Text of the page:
CAIRO - Enraged Islamists pushed back against the toppling of President Mohammed Morsi, with tens of thousands of his supporters marching in Cairo on Friday to demand the reinstatement of Egypt’s first democratically elected leader.
Soldiers fired on protesters, crowds of Islamists descended on Morsi opponents in stone-throwing and gun-firing clashes, and armored vehicles deployed on bridges over the Nile in mayhem that left at least 21 dead.
Khaled el-Khatib, a Health Ministry official, says four people were killed near the Republican Guard building in Cairo, where troops opened fire on Morsi supporters marching on the building Friday afternoon.
In Cairo, another person was killed in clashes that erupted after nightfall when Islamists attacked Morsi opponents near Tahrir Square.
Four others died in the northern Sinai city of el-Arish, where Islamists stormed the main government building.
El-Khatib says 520 people nationwide have been wounded.
In a dramatic appearance — his first since Morsi’s ouster — the supreme leader of the Muslim Brotherhood defiantly vowed the president would return. “God make Morsi victorious and bring him back to the palace,” Mohammed Badie proclaimed from a stage before a crowd of cheering supporters at a Cairo mosque. “We are his soldiers we defend him with our lives.”
Badie addressed the military, saying it was a matter of honor for it to abide by its pledge of loyalty to the president, in what appeared to be an attempt to pull it away from its leadership that removed Morsi. “Your leader is Morsi … Return to the people of Egypt,” he said. “Your bullets are not to be fired on your sons and your own people.”
After nightfall, moments after Badie’s speech, a large crowed of Islamists surged across 6th October Bridge over the Nile toward Tahrir Square, where a giant crowd of Morsi’s opponents had been massed all day. Battles broke out there at near the neighboring state TV building with gunfire and stone throwing.
A fire burned on the bridge as Islamists sporting makeshift shields and wearing helmets they had brought in preparation traded stones with their opponents.
“They are firing at us, sons of dogs, where is the army,” one Morsi opponent shouted, as another was brought to medics with his jeans soaked in blood from wounds in his legs. Army troops deployed on another Nile bridge leading into Tahrir, sealing it off with barbed wire and armored vehicles.
Several armored vehicles, at least one with young Morsi opponents sitting on the roof, deployed on the 6th of October Bridge, aiming to chase away Morsi supporters. Military helicopters flew toward Tahrir.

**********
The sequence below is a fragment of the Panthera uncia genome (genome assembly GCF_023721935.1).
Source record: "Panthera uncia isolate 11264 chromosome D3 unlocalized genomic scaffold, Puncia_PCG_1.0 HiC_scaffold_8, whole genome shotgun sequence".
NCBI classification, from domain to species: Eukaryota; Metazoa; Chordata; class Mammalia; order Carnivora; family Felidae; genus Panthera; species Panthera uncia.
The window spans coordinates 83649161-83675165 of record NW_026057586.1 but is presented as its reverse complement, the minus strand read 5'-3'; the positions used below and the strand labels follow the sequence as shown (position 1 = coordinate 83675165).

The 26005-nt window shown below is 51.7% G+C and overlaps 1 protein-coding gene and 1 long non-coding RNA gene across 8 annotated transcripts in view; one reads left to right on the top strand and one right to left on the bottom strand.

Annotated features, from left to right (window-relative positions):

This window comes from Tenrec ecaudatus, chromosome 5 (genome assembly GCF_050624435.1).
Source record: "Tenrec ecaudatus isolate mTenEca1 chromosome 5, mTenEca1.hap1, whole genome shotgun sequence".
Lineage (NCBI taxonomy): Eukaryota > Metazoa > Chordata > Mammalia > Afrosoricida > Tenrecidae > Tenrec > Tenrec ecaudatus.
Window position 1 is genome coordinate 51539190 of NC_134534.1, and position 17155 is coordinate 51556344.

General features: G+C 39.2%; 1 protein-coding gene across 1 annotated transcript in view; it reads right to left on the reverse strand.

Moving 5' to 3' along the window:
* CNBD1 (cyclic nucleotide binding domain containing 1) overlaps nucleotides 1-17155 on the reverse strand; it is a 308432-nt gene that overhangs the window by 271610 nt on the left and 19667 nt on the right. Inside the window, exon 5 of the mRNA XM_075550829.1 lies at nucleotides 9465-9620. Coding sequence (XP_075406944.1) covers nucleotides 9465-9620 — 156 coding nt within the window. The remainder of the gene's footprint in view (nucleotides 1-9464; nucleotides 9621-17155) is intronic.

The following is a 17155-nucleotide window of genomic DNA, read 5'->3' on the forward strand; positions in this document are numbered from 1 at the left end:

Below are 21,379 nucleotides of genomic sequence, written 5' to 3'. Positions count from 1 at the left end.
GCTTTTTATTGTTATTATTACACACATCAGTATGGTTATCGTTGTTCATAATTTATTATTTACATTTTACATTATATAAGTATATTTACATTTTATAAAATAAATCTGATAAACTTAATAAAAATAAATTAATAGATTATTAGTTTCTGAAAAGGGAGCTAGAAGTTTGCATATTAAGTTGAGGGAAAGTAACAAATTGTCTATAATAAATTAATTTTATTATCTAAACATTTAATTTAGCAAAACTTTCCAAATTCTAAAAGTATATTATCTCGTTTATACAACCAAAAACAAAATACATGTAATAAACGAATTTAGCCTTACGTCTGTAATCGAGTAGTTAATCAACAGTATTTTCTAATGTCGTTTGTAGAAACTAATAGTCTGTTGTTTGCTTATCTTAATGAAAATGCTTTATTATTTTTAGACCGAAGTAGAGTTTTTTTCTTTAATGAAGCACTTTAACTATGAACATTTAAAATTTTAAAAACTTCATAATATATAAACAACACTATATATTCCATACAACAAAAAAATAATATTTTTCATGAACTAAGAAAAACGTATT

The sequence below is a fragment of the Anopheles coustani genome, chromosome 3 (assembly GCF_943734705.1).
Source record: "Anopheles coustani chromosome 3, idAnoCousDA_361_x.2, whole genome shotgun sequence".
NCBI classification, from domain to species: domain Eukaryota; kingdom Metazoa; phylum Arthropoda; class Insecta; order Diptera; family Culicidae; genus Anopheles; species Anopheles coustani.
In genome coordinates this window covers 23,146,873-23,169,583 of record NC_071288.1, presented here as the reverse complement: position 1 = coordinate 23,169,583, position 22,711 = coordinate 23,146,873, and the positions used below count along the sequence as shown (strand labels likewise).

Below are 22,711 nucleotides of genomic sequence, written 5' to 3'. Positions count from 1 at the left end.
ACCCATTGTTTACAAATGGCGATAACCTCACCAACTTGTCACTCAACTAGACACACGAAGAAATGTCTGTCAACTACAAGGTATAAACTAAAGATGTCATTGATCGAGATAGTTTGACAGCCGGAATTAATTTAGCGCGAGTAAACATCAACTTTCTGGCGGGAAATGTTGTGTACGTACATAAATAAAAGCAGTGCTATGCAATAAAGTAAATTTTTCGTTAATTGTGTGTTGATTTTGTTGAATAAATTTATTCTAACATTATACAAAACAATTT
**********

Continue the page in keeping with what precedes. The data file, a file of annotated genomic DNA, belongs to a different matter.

An umbrella group of Morsi opponents called the public to join rallies immediately to counter a “malicious plot” by the Muslim Brotherhood, heightening an already raging confrontation in the streets.
The National Salvation Front and youth groups said in a statement late Friday that the Brotherhood has marched into the streets and targeted strategic areas in Cairo “to portray a false image” to the world that they have popular backing and to spark foreign intervention.
They called on the public “to defend popular legitimacy,” saying the army can “end this conspiracy” with the help of the people.
In cities across the country, clashes erupted as Morsi supporters marched on local government buildings, battling police or Morsi opponents.
“We are all now afraid for Egypt,” Amr Moussa, a former Arab League chief who was a major leader of the opposition to Morsi during his year in office, said on Al-Hayat TV. “Egypt can’t afford to enter into violence or civil war.”
But Islamists vowed to show by their numbers and the turmoil that the military had made a mistake in ousting Morsi on Wednesday night after millions of Egyptians poured into streets around the country for four days this week demanding the Islamist president go in the biggest rallies the country has seen.
Badie’s speech injected a new vehemence into Morsi’s supporters, and the eruption of clashes at multiple locations soon afterward suggested a coordinated counter-push against those behind his ouster.
“The military got itself in a trap by siding by one side. Now they see the masses in the streets and now they realized that there are two peoples,” Hamada Nassar, a figure from the hard-line former militant group, Gamaa Islamiya, told AP.
As clashes raged Friday night, the military’s spokesman warned against “any provocation or contact with groups of peaceful protests, and those who transgress that will be dealt with complete determination according to the law.”
The day’s turmoil began in the afternoon when army troops opened fire as hundreds of Morsi supporters marched on the Republican Guard building in Cairo, where Morsi was staying at the time of his ouster before being taken into military custody at an unknown location.
The crowd approached a barbed wire barrier where troops were standing guard around the building. When one person hung a sign of Morsi on the barrier, the troops tore it down and told the crowd to stay back. A protester put up a second sign, and the soldiers opened fire, according to an Associated Press photographer.
One protester was killed, with a gaping, bleeding wound in the back of his head, while others fell bloodied and wounded. Witnesses told to AP Television News at the scene that men in plainclothes fired the lethal shots.